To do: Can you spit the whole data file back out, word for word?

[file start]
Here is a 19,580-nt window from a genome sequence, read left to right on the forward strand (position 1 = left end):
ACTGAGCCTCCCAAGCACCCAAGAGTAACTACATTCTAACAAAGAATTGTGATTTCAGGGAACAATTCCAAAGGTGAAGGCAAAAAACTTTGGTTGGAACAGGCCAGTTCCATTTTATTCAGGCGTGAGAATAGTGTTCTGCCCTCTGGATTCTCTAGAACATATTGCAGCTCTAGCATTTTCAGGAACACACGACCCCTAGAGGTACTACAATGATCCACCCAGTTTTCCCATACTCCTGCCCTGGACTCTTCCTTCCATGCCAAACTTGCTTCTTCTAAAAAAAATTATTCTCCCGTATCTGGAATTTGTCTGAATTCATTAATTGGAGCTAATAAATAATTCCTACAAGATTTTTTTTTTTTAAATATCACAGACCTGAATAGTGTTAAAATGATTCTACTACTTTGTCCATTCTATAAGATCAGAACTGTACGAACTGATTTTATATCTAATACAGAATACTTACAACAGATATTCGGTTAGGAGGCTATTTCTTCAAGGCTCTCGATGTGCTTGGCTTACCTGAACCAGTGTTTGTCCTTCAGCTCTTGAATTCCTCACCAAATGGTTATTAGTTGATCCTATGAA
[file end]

Here is a 19,580-nt window from a genome sequence, read left to right on the forward strand (position 1 = left end):
ACTGAGCCTCCCAAGCACCCAAGAGTAACTACATTCTAACAAAGAATTGTGATTTCAGGGAACAATTCCAAAGGTGAAGGCAAAAAACTTTGGTTGGAACAGGCCAGTTCCATTTTATTCAGGCGTGAGAATAGTGTTCTGCCCTCTGGATTCTCTAGAACATATTGCAGCTCTAGCATTTTCAGGAACACACGACCCCTAGAGGTACTACAATGATCCACCCAGTTTTCCCATACTCCTGCCCTGGACTCTTCCTTCCATGCCAAACTTGCTTCTTCTAAAAAAAATTATTCTCCCGTATCTGGAATTTGTCTGAATTCATTAATTGGAGCTAATAAATAATTCCTACAAGATTTTTTTTTTTTAAATATCACAGACCTGAATAGTGTTAAAATGATTCTACTACTTTGTCCATTCTATAAGATCAGAACTGTACGAACTGATTTTATATCTAATACAGAATACTTACAACAGATATTCGGTTAGGAGGCTATTTCTTCAAGGCTCTCGATGTGCTTGGCTTACCTGAACCAGTGTTTGTCCTTCAGCTCTTGAATTCCTCACCAAATGGTTATTAGTTGATCCTATGAA